On February 3, Judge Harry T. Edwards, a long-time professor at the NYU School of Law, gave the opening address at the inaugural meeting of the National Commission on Forensic Science.
The commission was established by the US Department of Justice and the US Department of Commerce’s National Institute of Standards and Technology to improve the practice of forensic science by developing guidance concerning the intersections between forensic science and the criminal justice system. The commission will also work to develop policy recommendations, including uniform codes for professional responsibility and requirements for formal training and certification.
Edwards served as the co-chair of the Committee on Identifying the Needs of the Forensic Science Community at the National Academy of Sciences. On February 18, 2009, the committee published a widely hailed study reporting serious deficiencies in the nation’s forensic science system and calling for major reforms and new research.
In his speech to the commission, Edwards contended that “judicial review, by itself, will not cure the infirmities of the forensic community…. The burden falls on the scientific community to get this done.” He explained that, “absent meaningful action by scientists and forensic analysts, the courts will continue to admit forensic evidence in criminal trials, without regard to its scientific validity and reliability. Why? Because precedent supports this practice.” He maintained that “the only way that the courts will be able to move beyond this precedent is if forensic practitioners own up to the limitations of their disciplines and real science is brought to bear in assessing whether and how those limitations can be overcome.” The judge also pointed out that, “apart from being bound by precedent, the judicial system is encumbered by judges and lawyers who generally lack the scientific expertise necessary to comprehend and evaluate forensic evidence in an informed manner. And the judicial system embodies a case-by-case adjudicatory approach that is not well suited to address the systematic problems in many of the forensic disciplines. Given these realities, there is a tremendous need for the forensic community to improve.” In concluding, Edwards said that he “has heard some cynical observers suggest that the commission has been established simply to placate the many people in this country who have decried the absence of meaningful reform in the forensic community. These cynics do not believe that anything will come of this venture. I hope they are wrong.”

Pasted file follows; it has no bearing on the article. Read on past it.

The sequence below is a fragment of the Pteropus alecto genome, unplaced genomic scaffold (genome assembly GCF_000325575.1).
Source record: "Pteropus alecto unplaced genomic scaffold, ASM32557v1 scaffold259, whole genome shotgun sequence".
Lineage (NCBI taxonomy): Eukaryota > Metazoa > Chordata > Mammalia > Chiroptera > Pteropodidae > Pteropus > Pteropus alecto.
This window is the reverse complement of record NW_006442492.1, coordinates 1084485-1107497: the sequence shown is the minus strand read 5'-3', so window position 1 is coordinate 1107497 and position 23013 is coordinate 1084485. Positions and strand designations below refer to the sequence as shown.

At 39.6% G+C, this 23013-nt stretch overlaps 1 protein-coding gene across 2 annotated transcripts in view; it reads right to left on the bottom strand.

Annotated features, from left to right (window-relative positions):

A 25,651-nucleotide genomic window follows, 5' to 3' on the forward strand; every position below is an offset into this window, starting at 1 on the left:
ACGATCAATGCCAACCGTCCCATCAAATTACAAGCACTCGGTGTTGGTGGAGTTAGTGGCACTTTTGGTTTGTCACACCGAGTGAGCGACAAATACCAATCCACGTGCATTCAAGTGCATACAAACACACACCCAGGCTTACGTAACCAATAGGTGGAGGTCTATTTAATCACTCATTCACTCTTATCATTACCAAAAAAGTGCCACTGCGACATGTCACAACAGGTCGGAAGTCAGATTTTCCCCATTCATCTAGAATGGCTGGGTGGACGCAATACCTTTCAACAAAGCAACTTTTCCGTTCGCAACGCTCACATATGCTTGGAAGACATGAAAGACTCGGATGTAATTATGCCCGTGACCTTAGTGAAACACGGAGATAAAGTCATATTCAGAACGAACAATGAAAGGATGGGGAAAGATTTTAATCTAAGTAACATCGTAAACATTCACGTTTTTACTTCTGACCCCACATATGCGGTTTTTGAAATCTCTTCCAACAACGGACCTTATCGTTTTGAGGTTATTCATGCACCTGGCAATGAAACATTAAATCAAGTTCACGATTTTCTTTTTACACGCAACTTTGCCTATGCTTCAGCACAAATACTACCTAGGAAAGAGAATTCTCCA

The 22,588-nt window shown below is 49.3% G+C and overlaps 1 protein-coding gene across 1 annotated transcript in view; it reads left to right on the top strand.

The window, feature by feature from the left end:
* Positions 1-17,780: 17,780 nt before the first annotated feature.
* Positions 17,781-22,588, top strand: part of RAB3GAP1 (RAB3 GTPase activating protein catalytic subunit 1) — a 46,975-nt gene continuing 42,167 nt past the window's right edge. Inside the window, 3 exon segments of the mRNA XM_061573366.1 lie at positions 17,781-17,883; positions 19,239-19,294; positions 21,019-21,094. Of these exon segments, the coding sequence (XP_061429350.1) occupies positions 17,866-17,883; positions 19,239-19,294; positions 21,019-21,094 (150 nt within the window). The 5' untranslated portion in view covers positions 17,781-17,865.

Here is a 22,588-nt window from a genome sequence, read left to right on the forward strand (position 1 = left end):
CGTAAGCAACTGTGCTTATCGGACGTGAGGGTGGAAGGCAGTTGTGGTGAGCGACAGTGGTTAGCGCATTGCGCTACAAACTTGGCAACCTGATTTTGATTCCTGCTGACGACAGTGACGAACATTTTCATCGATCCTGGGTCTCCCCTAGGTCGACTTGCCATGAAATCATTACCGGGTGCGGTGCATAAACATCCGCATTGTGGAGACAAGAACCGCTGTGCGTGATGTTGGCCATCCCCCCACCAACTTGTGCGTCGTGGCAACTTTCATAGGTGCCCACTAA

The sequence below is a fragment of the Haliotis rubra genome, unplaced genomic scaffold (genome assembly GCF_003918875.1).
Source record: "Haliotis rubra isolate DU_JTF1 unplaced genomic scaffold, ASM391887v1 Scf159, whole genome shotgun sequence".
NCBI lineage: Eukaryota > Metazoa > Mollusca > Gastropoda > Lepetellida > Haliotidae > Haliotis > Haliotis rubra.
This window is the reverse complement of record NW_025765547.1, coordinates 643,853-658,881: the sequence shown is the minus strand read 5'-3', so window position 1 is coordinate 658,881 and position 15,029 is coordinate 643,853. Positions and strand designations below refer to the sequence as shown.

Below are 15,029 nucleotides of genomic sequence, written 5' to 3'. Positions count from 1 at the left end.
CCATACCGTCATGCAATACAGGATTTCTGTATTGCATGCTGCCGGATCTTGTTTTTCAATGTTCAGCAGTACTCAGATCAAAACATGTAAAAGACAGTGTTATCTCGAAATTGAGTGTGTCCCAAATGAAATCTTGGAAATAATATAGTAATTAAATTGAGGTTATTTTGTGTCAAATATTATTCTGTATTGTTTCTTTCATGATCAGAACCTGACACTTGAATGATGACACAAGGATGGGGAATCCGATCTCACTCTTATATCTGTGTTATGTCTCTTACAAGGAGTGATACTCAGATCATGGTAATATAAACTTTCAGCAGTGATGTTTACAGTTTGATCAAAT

Edwards is currently a senior circuit judge and chief judge emeritus on the United States Court of Appeals for the DC Circuit in Washington, DC. He has been a member of the NYU School of Law faculty since 1990.
Posted on February 4, 2014